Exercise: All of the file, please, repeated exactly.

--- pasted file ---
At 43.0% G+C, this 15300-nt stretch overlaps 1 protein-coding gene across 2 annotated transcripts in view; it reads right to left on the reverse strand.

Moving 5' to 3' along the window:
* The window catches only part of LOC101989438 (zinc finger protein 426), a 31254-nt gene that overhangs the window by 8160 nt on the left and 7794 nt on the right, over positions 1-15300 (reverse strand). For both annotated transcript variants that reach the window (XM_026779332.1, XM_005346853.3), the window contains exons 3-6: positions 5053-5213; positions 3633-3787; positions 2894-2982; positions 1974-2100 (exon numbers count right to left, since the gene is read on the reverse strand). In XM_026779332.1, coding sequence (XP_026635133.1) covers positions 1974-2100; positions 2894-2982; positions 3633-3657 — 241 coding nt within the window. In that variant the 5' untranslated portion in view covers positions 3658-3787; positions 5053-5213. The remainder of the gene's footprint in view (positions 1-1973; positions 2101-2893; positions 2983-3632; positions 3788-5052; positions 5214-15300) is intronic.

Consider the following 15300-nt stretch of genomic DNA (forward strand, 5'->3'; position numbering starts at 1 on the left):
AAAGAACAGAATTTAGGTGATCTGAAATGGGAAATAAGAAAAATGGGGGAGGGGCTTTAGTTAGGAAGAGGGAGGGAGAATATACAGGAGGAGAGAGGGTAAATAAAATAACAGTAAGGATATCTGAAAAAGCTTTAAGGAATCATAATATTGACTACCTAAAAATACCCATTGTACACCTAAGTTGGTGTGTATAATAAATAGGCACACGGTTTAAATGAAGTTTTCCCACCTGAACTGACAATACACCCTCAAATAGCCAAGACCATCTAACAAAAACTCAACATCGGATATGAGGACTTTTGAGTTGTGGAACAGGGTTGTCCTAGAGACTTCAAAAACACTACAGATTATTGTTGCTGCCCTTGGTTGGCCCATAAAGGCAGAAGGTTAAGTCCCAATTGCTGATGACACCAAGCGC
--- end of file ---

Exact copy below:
At 43.0% G+C, this 15300-nt stretch overlaps 1 protein-coding gene across 2 annotated transcripts in view; it reads right to left on the reverse strand.

Moving 5' to 3' along the window:
* The window catches only part of LOC101989438 (zinc finger protein 426), a 31254-nt gene that overhangs the window by 8160 nt on the left and 7794 nt on the right, over positions 1-15300 (reverse strand). For both annotated transcript variants that reach the window (XM_026779332.1, XM_005346853.3), the window contains exons 3-6: positions 5053-5213; positions 3633-3787; positions 2894-2982; positions 1974-2100 (exon numbers count right to left, since the gene is read on the reverse strand). In XM_026779332.1, coding sequence (XP_026635133.1) covers positions 1974-2100; positions 2894-2982; positions 3633-3657 — 241 coding nt within the window. In that variant the 5' untranslated portion in view covers positions 3658-3787; positions 5053-5213. The remainder of the gene's footprint in view (positions 1-1973; positions 2101-2893; positions 2983-3632; positions 3788-5052; positions 5214-15300) is intronic.

Consider the following 15300-nt stretch of genomic DNA (forward strand, 5'->3'; position numbering starts at 1 on the left):
AAAGAACAGAATTTAGGTGATCTGAAATGGGAAATAAGAAAAATGGGGGAGGGGCTTTAGTTAGGAAGAGGGAGGGAGAATATACAGGAGGAGAGAGGGTAAATAAAATAACAGTAAGGATATCTGAAAAAGCTTTAAGGAATCATAATATTGACTACCTAAAAATACCCATTGTACACCTAAGTTGGTGTGTATAATAAATAGGCACACGGTTTAAATGAAGTTTTCCCACCTGAACTGACAATACACCCTCAAATAGCCAAGACCATCTAACAAAAACTCAACATCGGATATGAGGACTTTTGAGTTGTGGAACAGGGTTGTCCTAGAGACTTCAAAAACACTACAGATTATTGTTGCTGCCCTTGGTTGGCCCATAAAGGCAGAAGGTTAAGTCCCAATTGCTGATGACACCAAGCGC